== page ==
Financial consequences of cyber crime

Cyber crime continues to be a hot topic and it now seems almost inevitable that all businesses will be the victim of a cyber-attack at some point

According to SC Media UK, a leading source of information for cyber security professionals, UK businesses experienced a cyber attack every 50 seconds in the second quarter of 2019.

With the enforcement of the GDPR requirements, being a victim of a cyber attack could be costly. It has recently been announced that British Airways is facing a proposed fine of £183m to be imposed by the Information Commissioner’s Office (ICO) following a data breach in which hackers stole the details of half a million customers. The ICO criticised BA for having poor security arrangements. Further, it appears that the ICO have been busy handing out fines with the Marriott hotel group also facing a fine of £99.2m for failing to undertake sufficient due diligence when the group acquired the Starwood hotels group which ended up being the ‘unlocked back door’ for the hackers to steal customers’ data.

Assuming your business is somewhat smaller than BA or Marriott, you may be reading this and thinking “so what?”. Cyber criminals are out for the big bucks and high publicity – they won’t be interested in anyone other than the largest public companies. Right?

Wrong.  Cyber criminals aren’t daft. They pick the line of least resistance, frequently using smaller suppliers to enter the systems of high profile targets.

But cyber crime is only relevant to companies involved in online retailing isn’t it?

Wrong again. The $150 million cyber attack on US retailer Target arose when criminals accessed Target’s IT infrastructure through the inadequate systems of one of its facilities suppliers. That was almost six years ago but the soft targets represented by small suppliers to large corporates remains an easy way in for cyber criminals.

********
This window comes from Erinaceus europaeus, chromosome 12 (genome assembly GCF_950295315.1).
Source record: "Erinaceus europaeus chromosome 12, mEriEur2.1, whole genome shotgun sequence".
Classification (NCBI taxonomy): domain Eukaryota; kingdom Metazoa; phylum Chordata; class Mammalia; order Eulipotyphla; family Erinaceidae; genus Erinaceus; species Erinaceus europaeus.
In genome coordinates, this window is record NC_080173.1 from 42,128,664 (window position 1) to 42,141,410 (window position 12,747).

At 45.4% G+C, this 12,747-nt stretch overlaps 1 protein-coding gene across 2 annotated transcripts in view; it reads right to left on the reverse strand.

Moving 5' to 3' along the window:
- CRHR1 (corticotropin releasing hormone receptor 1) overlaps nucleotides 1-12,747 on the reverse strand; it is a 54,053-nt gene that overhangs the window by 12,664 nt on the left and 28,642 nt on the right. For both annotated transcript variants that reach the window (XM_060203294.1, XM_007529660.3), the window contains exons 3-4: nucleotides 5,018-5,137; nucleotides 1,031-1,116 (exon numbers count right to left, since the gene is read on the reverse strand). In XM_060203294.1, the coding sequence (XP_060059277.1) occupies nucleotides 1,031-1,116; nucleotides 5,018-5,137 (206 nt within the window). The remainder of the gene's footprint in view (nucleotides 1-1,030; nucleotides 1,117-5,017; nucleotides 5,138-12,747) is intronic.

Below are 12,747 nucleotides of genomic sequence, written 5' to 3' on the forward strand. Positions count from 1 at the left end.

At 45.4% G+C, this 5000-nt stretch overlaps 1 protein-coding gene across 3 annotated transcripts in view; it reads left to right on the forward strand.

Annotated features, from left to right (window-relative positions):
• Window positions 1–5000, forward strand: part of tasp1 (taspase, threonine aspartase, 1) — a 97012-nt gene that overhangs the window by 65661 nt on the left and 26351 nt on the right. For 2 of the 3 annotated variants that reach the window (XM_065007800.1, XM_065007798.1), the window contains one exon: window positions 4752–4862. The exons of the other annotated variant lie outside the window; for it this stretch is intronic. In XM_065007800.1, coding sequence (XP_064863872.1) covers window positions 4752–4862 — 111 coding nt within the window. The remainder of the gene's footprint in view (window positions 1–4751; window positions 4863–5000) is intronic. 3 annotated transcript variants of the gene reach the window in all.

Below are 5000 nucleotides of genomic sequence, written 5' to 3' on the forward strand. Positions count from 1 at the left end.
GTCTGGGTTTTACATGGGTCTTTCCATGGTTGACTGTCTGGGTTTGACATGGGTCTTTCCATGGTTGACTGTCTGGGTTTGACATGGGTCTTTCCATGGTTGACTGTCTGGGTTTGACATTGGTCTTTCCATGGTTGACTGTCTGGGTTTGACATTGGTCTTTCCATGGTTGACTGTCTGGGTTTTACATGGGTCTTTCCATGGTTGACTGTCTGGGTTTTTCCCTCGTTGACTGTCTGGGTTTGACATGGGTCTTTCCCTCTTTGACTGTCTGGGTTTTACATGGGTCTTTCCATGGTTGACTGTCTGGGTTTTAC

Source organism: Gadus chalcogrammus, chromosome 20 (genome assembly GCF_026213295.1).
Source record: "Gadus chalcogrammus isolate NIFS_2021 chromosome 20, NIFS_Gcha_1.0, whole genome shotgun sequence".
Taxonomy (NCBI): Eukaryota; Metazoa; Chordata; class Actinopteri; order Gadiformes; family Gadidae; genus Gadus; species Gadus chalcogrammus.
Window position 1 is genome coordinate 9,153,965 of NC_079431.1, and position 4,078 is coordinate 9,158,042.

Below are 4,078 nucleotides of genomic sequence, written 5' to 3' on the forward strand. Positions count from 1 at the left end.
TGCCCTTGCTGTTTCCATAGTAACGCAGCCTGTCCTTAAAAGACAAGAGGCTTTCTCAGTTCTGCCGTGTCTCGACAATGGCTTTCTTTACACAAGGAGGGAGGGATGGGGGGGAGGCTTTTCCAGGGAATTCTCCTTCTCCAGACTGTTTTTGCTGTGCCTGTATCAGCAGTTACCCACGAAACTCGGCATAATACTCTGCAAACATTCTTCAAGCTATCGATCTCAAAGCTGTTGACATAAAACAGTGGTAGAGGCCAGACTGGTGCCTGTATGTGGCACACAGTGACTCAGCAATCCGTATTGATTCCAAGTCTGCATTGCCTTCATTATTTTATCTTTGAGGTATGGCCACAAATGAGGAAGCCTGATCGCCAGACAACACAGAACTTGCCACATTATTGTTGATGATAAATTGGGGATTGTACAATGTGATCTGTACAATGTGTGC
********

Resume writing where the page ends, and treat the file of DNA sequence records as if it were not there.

Blue chip customers are becoming increasingly concerned about the cyber security their suppliers have in place. Some require suppliers to confirm they have adequate measures in place in order to retain contracts.  Even if you still think it’s not relevant to your business it is well worthwhile considering how to minimise cyber risk if only to maximise the chances of keeping your best customer.

If (or should I say when) you are victim to a cyber attack it is important to limit the damage that’s done.  The obvious damage is reputational – always difficult to quantify – but inevitably resulting in lost sales and ultimately lost profits.

financial consequences of cybercrime

But that’s not all.  Following a cyber attack it is quite possible that you may have losses relating to:

  • Incident costs – the cost of consultants to sure up your systems, public relations to try to protect your brand and notifying customers if there has been an incident involving their data.
  • Lost profit on lost sales – sales could be affected for months after the event, not just while your systems are compromised.
  • Drop in profit margins – it may be necessary to drop prices in order to retain customers.
  • Cost of writing off unsold stock – if your products are seasonal and cyber criminals come calling at a bad time this could be a significant cost.
  • Third party claims – your corporate customer claiming their losses from you or claims direct from your own individual customers.
  • Fines – breaches of the GDPR currently carry fines of up to the higher of €10m or 2% of a company’s annual global turnover.
  • Finance costs – additional funding may be required in the aftermath of cyber crime (either to fund extra costs or boost working capital in the event of declining sales).
  • Wasted management time – rarely something that can be readily quantified but the impact of senior management firefighting and taking their eyes off the ball can be long lasting.

Some or all of these losses may be covered by cyber insurance but many small (and some large) businesses do not have any cyber cover. Cyber insurance is an emerging area and the risks that it will cover are by no means standard or guaranteed.

As always, prevention is better than cure, see our blog on preventing cyber crime.

For more information

For more information please contact either
Kate Hart or Jessie King, or call us on:

01483 416232